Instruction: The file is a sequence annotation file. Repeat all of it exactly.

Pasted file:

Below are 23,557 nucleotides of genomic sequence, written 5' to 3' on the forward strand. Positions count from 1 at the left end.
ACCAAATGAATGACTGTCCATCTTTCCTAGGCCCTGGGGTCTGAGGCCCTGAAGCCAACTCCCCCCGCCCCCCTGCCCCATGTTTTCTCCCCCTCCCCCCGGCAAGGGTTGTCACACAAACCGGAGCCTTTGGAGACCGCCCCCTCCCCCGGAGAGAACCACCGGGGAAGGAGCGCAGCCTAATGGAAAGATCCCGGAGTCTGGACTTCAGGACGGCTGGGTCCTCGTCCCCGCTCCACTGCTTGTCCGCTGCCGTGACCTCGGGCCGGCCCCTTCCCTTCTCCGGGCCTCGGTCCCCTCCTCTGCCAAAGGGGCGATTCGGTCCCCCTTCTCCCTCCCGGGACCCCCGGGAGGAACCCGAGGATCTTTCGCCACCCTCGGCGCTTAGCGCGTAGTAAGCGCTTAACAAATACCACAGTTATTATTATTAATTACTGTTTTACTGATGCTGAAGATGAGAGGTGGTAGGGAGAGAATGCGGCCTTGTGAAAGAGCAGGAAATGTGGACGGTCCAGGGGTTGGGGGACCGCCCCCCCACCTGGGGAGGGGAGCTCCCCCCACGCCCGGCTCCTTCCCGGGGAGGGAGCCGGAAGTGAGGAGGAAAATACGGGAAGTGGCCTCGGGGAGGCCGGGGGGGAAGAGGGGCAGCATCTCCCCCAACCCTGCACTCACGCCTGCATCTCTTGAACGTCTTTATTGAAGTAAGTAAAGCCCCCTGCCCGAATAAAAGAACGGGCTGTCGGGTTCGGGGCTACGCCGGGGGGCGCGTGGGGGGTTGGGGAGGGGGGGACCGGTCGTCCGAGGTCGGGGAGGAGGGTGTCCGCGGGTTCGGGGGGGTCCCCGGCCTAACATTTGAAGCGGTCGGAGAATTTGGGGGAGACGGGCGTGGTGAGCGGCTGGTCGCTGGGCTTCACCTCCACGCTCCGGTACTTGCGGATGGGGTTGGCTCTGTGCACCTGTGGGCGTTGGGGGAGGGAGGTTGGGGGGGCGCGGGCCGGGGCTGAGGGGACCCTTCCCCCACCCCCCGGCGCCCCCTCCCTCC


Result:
Below are 23,557 nucleotides of genomic sequence, written 5' to 3' on the forward strand. Positions count from 1 at the left end.
ACCAAATGAATGACTGTCCATCTTTCCTAGGCCCTGGGGTCTGAGGCCCTGAAGCCAACTCCCCCCGCCCCCCTGCCCCATGTTTTCTCCCCCTCCCCCCGGCAAGGGTTGTCACACAAACCGGAGCCTTTGGAGACCGCCCCCTCCCCCGGAGAGAACCACCGGGGAAGGAGCGCAGCCTAATGGAAAGATCCCGGAGTCTGGACTTCAGGACGGCTGGGTCCTCGTCCCCGCTCCACTGCTTGTCCGCTGCCGTGACCTCGGGCCGGCCCCTTCCCTTCTCCGGGCCTCGGTCCCCTCCTCTGCCAAAGGGGCGATTCGGTCCCCCTTCTCCCTCCCGGGACCCCCGGGAGGAACCCGAGGATCTTTCGCCACCCTCGGCGCTTAGCGCGTAGTAAGCGCTTAACAAATACCACAGTTATTATTATTAATTACTGTTTTACTGATGCTGAAGATGAGAGGTGGTAGGGAGAGAATGCGGCCTTGTGAAAGAGCAGGAAATGTGGACGGTCCAGGGGTTGGGGGACCGCCCCCCCACCTGGGGAGGGGAGCTCCCCCCACGCCCGGCTCCTTCCCGGGGAGGGAGCCGGAAGTGAGGAGGAAAATACGGGAAGTGGCCTCGGGGAGGCCGGGGGGGAAGAGGGGCAGCATCTCCCCCAACCCTGCACTCACGCCTGCATCTCTTGAACGTCTTTATTGAAGTAAGTAAAGCCCCCTGCCCGAATAAAAGAACGGGCTGTCGGGTTCGGGGCTACGCCGGGGGGCGCGTGGGGGGTTGGGGAGGGGGGGACCGGTCGTCCGAGGTCGGGGAGGAGGGTGTCCGCGGGTTCGGGGGGGTCCCCGGCCTAACATTTGAAGCGGTCGGAGAATTTGGGGGAGACGGGCGTGGTGAGCGGCTGGTCGCTGGGCTTCACCTCCACGCTCCGGTACTTGCGGATGGGGTTGGCTCTGTGCACCTGTGGGCGTTGGGGGAGGGAGGTTGGGGGGGCGCGGGCCGGGGCTGAGGGGACCCTTCCCCCACCCCCCGGCGCCCCCTCCCTCC